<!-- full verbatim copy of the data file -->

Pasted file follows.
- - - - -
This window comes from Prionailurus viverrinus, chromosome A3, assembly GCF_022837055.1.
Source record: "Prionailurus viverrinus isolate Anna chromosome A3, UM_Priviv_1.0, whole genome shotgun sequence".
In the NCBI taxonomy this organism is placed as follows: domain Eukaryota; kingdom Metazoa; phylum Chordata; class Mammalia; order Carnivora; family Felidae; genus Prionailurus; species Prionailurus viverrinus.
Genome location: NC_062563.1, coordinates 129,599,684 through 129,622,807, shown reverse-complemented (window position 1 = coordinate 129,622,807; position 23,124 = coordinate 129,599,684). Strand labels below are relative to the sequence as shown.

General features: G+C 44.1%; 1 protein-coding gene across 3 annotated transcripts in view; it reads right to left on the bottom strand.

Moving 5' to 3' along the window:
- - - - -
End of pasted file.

This window comes from Prionailurus viverrinus, chromosome A3, assembly GCF_022837055.1.
Source record: "Prionailurus viverrinus isolate Anna chromosome A3, UM_Priviv_1.0, whole genome shotgun sequence".
In the NCBI taxonomy this organism is placed as follows: domain Eukaryota; kingdom Metazoa; phylum Chordata; class Mammalia; order Carnivora; family Felidae; genus Prionailurus; species Prionailurus viverrinus.
Genome location: NC_062563.1, coordinates 129,599,684 through 129,622,807, shown reverse-complemented (window position 1 = coordinate 129,622,807; position 23,124 = coordinate 129,599,684). Strand labels below are relative to the sequence as shown.

General features: G+C 44.1%; 1 protein-coding gene across 3 annotated transcripts in view; it reads right to left on the bottom strand.

Moving 5' to 3' along the window: